Friday, August 1, 2014

Aussie Media Gag

On July 30, 2014, whistleblower website Wikileaks released an unprecedented Australian censorship order on the media from explicitly naming present and past government officials (and their relatives) in Malaysia, Indonesia and Vietnam in connection with a multi-million dollar corruption case there.
The case involves two subsidiary companies of Australia’s central bank, the Reserve Bank of Australia, i.e. Securency and Note Printing Australia that were alleged to have bribed important personalities in the three countries from 1999 to 2004 to secure contracts for the supply of polymer bank notes.
The prohibition emerged from a criminal case in the Australian courts and applies throughout the country. It was issued by the criminal division of the supreme court of Victoria in Melbourne "to prevent damage to Australia's international relations that may be caused by the publication of material that may damage the reputations of specified individuals who are not the subject of charges in these proceedings".
This Australia-wide court-issued gag order followed the secret indictment of seven senior executives from the said subsidiaries on June 19. It is really a superinjunction, which means it also contains a clause insisting that the terms of the order itself should remain secret.

The suppression order protects our beloved Malaysian prime ministers, present and past, i.e. Prime Minister Najib Razak and his two predecessors Abdullah Ahmad Badawi and Mahathir Mohamad (above pic).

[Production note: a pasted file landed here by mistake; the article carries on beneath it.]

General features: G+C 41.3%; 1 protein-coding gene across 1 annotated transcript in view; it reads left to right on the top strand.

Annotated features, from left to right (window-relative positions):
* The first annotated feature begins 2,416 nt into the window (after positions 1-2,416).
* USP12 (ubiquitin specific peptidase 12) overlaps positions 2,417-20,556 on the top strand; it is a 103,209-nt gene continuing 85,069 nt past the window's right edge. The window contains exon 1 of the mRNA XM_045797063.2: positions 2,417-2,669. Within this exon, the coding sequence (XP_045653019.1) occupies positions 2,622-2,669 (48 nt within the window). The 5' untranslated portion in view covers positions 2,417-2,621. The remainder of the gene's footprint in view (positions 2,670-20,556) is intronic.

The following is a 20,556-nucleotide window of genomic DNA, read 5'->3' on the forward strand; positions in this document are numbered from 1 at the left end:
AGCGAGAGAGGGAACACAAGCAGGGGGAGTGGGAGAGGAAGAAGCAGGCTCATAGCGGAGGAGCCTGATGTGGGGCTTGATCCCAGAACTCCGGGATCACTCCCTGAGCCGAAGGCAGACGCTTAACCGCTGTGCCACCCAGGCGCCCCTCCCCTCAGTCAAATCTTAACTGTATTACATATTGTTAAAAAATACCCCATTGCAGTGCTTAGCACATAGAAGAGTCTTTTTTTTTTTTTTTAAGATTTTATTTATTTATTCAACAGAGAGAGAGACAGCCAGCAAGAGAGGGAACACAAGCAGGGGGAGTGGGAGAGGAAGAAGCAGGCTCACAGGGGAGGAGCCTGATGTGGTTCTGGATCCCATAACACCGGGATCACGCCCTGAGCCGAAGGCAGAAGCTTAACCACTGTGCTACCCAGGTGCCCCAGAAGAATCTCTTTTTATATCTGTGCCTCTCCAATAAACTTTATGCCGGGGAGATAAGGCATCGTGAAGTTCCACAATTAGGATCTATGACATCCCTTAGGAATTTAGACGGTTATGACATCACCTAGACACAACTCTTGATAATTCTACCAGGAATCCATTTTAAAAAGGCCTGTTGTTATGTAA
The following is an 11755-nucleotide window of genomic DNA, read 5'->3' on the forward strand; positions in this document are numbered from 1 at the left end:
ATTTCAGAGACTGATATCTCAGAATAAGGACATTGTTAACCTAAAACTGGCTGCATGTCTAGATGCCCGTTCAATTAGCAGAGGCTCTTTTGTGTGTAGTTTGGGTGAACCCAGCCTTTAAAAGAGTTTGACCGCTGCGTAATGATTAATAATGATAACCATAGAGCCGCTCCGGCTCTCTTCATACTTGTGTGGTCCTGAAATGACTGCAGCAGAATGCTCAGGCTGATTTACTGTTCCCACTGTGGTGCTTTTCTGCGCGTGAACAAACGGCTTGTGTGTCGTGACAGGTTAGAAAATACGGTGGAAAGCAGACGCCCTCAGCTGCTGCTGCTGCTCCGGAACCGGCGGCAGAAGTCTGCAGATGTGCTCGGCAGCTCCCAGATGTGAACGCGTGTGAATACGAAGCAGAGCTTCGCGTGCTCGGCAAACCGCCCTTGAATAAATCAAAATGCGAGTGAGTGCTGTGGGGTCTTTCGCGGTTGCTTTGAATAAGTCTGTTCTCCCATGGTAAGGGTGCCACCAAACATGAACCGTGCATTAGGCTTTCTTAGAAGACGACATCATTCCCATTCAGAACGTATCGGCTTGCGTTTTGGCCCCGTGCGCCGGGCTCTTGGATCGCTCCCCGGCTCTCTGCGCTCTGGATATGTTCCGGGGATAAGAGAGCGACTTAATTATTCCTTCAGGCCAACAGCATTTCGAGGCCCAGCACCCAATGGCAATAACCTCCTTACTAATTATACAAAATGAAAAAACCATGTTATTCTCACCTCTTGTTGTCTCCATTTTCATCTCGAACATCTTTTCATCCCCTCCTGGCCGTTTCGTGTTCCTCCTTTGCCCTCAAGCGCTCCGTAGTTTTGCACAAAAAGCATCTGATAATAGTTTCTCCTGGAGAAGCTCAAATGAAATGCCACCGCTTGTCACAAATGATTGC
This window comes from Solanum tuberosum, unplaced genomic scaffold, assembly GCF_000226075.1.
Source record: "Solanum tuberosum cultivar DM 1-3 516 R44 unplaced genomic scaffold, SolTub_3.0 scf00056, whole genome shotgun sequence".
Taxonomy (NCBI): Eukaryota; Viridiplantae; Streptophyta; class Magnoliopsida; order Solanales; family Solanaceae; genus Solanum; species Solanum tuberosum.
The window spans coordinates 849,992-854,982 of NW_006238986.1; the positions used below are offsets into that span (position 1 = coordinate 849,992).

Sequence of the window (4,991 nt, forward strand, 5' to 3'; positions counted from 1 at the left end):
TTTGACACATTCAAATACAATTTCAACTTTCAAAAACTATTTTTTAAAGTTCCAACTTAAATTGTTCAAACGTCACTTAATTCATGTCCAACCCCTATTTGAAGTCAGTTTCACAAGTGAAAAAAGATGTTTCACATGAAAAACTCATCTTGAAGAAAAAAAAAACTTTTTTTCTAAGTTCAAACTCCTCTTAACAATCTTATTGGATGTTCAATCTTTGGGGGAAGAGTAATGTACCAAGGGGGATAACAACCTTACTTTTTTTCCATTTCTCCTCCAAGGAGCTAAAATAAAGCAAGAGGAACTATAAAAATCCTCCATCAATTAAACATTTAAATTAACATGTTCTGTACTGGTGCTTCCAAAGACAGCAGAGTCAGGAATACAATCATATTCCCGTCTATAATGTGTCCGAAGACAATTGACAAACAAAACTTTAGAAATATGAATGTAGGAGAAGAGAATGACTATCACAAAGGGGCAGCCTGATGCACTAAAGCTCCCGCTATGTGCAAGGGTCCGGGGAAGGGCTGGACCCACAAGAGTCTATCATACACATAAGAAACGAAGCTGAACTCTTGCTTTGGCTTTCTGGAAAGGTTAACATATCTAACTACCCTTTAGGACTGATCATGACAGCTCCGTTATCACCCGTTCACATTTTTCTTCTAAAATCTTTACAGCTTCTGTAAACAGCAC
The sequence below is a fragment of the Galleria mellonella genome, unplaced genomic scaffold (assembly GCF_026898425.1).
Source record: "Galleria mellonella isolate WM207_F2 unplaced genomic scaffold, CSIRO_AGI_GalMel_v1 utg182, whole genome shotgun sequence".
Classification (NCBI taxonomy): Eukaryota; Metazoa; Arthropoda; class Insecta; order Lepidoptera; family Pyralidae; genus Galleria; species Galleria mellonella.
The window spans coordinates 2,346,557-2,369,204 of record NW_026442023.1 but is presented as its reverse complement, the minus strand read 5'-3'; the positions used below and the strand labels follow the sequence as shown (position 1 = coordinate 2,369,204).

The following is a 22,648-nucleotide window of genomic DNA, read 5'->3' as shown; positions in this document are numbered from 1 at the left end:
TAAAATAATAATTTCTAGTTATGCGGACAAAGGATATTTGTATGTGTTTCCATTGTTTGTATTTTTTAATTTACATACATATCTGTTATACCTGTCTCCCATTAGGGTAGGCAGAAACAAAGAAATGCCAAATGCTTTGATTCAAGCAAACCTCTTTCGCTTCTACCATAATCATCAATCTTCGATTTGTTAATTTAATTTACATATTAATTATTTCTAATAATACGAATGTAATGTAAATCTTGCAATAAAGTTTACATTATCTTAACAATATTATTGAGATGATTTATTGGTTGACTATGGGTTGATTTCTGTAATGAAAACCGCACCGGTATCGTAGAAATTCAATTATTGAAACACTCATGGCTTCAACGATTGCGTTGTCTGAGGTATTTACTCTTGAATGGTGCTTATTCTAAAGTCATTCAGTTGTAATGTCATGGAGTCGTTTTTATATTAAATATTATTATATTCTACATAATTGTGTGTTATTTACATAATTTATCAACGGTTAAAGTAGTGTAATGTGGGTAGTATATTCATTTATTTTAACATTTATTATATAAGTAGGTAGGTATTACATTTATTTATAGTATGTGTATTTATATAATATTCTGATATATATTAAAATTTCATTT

Also on the media blackout list are former finance minister Daim Zainuddin, former international trade and industry minister Rafidah Aziz and former foreign affairs minister Syed Hamid Albar, and not forgetting a sister–in-law of Abdullah, who is identified only as Noni. (The list also identifies ten other individuals).
Gee-whiz! Australia is afraid of embarrassing Malaysia! It shouldn’t – these Malaysians do not have any sense of guilt. Or shame. You and I know they will just vigorously deny everything and that will be the end of the story!
Shouldn’t it be in the public interest for the press to be able to report freely on this case? This restraining order is having the effect of downplaying a high-level corruption case in Australia and the ASEAN region.
Malaysians know how corrupt our government is. Now we know Australians are not as clean as they would like the rest of us to believe! And worse, their press has to be muzzled. Australia’s so-called free media is not so free after all!

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